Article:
1988 - Tough Cop (F. Puzon Film Enterprises)
[sometimes listed as "Tough Cops"]
Director "Dominic Elmo Smith"/Eddie Rodriguez Writer Bobby A. Suarez Producer Pio [sometimes listed as “
Cast “Rom”/Romano Kristoff (Det. Nick Carpenter), “Jimi B. Jr”/Jimmy Bridges (Detective Pete Logan), Kenneth Peerless (Fatcat), Mel Davidson (Allan), “Michael”/Mike Monty (Chief Caruso), Anthony East (Carter), Ingrid Erlandson (Stella), Frank “Judas”/Juhas (Scar Face), Warren McLean (Lt. Quinn), [uncredited] Eric Hahn (Police officer)
[NOTE: Bobby A. Suarez disowns the script, and claims producer “Boy” Puzon stole it from him]
Paul Cooke’s review from the Ballistic Blood Bullets blog:
Haunted by memories of
Following tips and hunches
‘Fat Cat’ is the new big boss garnering a reputation amongst the dealers and street pushers. Whilst he eases out the opposition Carpenter and Logan squeeze his operation and Fat Cat takes note of Carpenter. His men pick up Carpenter and girlfriend Stella, bringing them blindfolded to their big boss who makes Carpenter an offer of great wealth to join him. Nick Carpenter is an honest cop but Fat Cat gives an ultimatum to work for him, or work for no one! Carpenter is given five days to give the drug baron his answer, holding Stella against her will and making it perfectly clear what the implications of refusal will be !
With his professional partner Pete at his side Nick Carpenter hit’s the streets for information as to Fat Cat’s whereabouts, and together the duo really kick into Action. Revving things up in a red Ford Mustang, Carpenter and Logan shake things down at a bar where a moment to talk with a drink soon turns into a brawl. Gang cronies try to call in a debt but do not cater for the
When the governors young son is taken hostage for a $2 million ransom Carpenter and Logan again disregard the chiefs explicit order to stay out of it, and set about closing in on the heavily armed abductors in their own inimitable fashion. Holed up in an abandoned multi storied warehouse the gang of abductors are staked outside by the police but are more than prepared as they strike out with heavy artillery, including machine guns and a rocket launcher. The altercation soon turns into a fire powered frenetic free for all, but amidst the distraction Carpenter and Logan set about taking out the bad guys by surprise from within the warehouse. The Action for value exchange here is very rewarding.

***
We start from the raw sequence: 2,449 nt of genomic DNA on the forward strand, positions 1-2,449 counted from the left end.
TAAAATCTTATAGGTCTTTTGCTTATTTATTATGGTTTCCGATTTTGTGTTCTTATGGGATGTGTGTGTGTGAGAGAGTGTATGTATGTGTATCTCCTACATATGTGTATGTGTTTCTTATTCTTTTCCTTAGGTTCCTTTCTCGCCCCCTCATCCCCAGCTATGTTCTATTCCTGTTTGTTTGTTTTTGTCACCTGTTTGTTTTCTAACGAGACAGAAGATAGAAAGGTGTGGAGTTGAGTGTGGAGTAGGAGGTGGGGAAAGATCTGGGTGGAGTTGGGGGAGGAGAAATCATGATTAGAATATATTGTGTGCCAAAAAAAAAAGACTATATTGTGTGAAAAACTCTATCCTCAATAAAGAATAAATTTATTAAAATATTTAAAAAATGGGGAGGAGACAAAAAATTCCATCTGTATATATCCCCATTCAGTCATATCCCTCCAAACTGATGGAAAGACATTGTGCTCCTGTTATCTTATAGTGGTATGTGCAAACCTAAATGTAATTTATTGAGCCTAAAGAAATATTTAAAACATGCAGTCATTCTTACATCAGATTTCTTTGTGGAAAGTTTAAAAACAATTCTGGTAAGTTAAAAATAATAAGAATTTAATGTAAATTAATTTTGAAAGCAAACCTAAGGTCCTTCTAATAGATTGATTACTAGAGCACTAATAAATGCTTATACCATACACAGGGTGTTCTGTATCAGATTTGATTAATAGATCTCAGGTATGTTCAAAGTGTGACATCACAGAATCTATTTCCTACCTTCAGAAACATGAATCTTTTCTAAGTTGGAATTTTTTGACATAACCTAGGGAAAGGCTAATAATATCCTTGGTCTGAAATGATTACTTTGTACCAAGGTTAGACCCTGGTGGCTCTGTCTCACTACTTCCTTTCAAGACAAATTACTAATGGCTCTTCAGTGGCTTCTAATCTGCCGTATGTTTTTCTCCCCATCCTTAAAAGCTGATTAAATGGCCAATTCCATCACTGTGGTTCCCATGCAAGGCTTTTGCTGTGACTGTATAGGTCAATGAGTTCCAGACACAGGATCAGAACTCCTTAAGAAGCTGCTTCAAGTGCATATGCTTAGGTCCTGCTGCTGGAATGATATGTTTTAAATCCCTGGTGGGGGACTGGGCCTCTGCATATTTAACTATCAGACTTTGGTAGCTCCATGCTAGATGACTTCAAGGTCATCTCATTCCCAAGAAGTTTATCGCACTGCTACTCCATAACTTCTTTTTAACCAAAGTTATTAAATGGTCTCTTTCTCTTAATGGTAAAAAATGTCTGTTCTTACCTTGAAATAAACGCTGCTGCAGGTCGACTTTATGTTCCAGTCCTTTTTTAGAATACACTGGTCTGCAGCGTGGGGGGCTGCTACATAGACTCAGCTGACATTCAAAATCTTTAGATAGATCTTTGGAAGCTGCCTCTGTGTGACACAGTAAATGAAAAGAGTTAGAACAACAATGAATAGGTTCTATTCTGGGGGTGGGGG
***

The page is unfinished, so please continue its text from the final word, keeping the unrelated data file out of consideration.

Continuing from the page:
All small crimes and drug dealings connect back to Fat Cat, and when Nick and Pete finally catch a guy with inside information as to the crime lords whereabouts the truly Explosive Action kicks into high gear. Employing a personal interpretation on methods of interrogation, used against himself and fellow soldiers in
Fat Cat, a Caucasian version of Barry White, with a line in suits likely picked out at the time by Ray Charles, revels in his king pin position and surrounds himself with a small army of well armed men. Nick and Pete are helicopter dropped into the waters just off shore of the island, kitted out mercenary style, armed to the hilt readied for Action. Two cops back in Action ‘
The two super cool cops soon discover that the island is a huge hording port for drugs and munitions. They set explosives to destroy the lot and set about delivering a personal message to
The bullet laden explosive finale is gung ho greatness, and even has time for the odd moment of welcome wry humour. A nod to Raiders Of The Lost Ark (1981) sees a black clad, sword wielding Ninja, squaring up to Romano Kristoff and a gun. Kristoff’s reaction here, with an immediate response and delivery of dialogue, is classic.
This is Action packed, crowd rousing stuff which delivers entertainment in no small measure. How can you not be thrilled by a film that ends with Romano Kristoff audaciously squaring off against a helicopter ?. It takes a lot of bottle to stop Fat Cat getting the cream!
Review from the Trash-Online catalogue:
Beautiful, uncut print of this rare Filipino-produced film shot in the